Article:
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Predictions for the secondary CO, C and O gas content of debris discs from the destruction of volatile-rich planetesimals

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Kral, Q 
Matrà, L 
Wyatt, MC 
Kennedy, GM 


This paper uses observations of dusty debris discs, including a growing number of gas detections in these systems, to test our understanding of the origin and evolution of this gaseous component. It is assumed that all debris discs with icy planetesimals create second generation CO, C and O gas at some level, and the aim of this paper is to predict that level and assess its observability. We present a new semi-analytical equivalent of the numerical model of Kral et al. allowing application to large numbers of systems. That model assumes CO is produced from volatile-rich solid bodies at a rate that can be predicted from the debris discs fractional luminosity. CO photodissociates rapidly into C and O that then evolve by viscous spreading. This model provides a good qualitative explanation of all current observations, with a few exceptional systems that likely have primordial gas. The radial location of the debris and stellar luminosity explain some non-detections, e.g. close-in debris (like HD 172555) is too warm to retain CO, while high stellar luminosities (like η Tel) result in short CO lifetimes. We list the most promising targets for gas detections, predicting >15 CO detections and >30 C i detections with ALMA, and tens of C ii and O i detections with future far-IR missions. We find that CO, C i, C ii and O i gas should be modelled in non-LTE for most stars, and that CO, C i and O i lines will be optically thick for the most gas-rich systems. Finally, we find that radiation pressure, which can blow out C i around early-type stars, can be suppressed by self-shielding.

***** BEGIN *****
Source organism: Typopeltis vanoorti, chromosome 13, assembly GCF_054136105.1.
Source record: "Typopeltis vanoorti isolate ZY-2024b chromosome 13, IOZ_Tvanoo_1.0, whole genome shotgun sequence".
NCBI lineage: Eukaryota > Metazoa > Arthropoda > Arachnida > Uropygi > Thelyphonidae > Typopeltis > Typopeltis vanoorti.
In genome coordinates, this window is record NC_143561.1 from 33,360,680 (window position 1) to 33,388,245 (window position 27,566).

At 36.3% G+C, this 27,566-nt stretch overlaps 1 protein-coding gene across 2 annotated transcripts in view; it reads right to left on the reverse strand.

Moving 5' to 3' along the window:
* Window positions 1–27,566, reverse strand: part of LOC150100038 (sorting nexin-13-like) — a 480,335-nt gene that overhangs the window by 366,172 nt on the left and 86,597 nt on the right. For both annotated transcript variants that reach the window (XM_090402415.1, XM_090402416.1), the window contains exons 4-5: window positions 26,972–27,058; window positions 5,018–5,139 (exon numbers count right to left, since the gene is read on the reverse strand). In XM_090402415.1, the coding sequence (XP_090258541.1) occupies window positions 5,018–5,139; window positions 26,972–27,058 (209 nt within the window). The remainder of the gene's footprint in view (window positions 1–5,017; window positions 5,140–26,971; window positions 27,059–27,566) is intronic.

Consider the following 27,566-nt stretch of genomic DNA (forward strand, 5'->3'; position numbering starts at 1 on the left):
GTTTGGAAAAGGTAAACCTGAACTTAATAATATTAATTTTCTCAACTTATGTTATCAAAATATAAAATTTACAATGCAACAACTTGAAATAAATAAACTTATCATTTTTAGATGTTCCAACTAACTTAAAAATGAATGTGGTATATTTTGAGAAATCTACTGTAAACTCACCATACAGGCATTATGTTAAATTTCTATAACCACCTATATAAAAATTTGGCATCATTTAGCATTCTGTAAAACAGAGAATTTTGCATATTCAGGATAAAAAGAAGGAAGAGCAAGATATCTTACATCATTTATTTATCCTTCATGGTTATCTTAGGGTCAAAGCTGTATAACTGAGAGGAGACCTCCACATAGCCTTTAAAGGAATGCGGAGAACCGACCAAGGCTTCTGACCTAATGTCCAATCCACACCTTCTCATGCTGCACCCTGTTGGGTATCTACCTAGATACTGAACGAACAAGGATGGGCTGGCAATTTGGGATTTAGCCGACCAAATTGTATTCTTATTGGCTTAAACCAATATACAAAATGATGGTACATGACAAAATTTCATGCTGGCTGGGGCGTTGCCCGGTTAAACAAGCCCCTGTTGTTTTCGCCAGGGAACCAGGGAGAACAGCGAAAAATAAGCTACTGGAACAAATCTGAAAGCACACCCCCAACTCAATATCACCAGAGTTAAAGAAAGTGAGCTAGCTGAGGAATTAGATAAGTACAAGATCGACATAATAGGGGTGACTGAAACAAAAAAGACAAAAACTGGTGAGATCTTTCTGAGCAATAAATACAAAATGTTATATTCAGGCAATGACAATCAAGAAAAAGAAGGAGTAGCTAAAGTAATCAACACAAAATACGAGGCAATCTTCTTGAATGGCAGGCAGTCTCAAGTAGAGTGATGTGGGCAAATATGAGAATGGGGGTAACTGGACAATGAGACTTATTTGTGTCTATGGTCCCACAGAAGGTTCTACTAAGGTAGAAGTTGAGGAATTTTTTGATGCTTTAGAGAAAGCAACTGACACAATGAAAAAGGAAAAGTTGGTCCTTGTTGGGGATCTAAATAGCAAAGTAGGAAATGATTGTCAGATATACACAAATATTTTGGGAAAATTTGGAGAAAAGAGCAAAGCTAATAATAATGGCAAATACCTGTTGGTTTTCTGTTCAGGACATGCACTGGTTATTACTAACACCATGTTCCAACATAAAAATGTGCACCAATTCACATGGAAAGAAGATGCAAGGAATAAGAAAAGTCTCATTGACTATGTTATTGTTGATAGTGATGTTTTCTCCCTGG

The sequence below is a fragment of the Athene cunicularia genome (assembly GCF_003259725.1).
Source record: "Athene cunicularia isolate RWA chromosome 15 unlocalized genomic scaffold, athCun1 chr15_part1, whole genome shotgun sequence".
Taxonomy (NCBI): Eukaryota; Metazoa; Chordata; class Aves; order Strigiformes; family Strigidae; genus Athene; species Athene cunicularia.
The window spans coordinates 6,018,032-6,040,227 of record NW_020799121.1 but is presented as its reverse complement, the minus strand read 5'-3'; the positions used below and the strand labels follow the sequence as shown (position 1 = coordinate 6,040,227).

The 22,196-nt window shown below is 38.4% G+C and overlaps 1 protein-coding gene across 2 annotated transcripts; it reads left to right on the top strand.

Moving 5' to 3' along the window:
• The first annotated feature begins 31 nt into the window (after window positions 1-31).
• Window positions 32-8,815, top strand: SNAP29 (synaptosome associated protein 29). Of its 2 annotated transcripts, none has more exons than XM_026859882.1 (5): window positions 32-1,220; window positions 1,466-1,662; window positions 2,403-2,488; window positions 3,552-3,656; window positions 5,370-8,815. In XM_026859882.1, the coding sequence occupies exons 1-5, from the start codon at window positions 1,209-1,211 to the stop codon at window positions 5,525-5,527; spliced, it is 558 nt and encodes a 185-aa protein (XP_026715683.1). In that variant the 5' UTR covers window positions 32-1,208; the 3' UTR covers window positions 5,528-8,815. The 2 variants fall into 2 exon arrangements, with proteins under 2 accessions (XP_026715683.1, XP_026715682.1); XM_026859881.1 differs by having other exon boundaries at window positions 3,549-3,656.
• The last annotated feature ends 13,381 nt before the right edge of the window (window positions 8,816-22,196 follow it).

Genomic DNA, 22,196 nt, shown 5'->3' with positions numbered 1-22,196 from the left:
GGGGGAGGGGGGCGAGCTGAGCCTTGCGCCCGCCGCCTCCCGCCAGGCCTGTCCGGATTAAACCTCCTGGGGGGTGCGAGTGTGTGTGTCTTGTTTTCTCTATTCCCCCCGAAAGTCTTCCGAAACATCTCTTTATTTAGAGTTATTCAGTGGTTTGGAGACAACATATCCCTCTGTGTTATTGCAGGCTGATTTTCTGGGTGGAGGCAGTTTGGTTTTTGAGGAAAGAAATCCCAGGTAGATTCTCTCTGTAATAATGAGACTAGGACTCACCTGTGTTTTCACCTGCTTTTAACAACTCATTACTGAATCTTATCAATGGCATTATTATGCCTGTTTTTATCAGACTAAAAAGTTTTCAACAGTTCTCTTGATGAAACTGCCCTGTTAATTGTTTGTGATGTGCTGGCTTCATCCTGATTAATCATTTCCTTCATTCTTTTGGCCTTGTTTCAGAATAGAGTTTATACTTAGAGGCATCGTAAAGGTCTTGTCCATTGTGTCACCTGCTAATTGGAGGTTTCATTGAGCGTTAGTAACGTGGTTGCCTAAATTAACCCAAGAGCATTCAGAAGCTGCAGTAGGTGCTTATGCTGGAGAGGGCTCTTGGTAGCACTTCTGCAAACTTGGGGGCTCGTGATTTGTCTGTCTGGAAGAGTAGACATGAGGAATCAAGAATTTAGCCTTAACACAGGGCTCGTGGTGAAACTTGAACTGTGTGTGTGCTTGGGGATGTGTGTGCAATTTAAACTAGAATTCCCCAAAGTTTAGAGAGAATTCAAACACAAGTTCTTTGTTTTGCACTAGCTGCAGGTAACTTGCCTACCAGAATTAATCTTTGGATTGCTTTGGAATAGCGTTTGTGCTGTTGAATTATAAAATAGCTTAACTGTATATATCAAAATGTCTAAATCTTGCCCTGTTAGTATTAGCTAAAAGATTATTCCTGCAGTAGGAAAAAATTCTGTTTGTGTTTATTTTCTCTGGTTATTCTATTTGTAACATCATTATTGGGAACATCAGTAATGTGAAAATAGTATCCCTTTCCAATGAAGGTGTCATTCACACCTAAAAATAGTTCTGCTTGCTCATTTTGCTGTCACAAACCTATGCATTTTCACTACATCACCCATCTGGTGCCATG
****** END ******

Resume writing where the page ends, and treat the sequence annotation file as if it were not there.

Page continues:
accretion, accretion discs, hydrodynamics, interplanetary medium, planetary systems, planet–disc interactions, circumstellar matter

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Monthly Notices of the Royal Astronomical Society

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Oxford University Press
European Research Council (279973)
Science and Technology Facilities Council (ST/N000927/1)
QK, LM and MCW acknowledge support from the European Union through ERC grant number 279973. QK and MCW acknowledge funding from STFC via the Institute of Astronomy, Cambridge Consolidated Grant. GMK is supported by the Royal Society as a Royal Society University Research Fellow. Herschel is an ESA space observatory with science instruments provided by European-led Principal Investigator consortia and with important participation from NASA.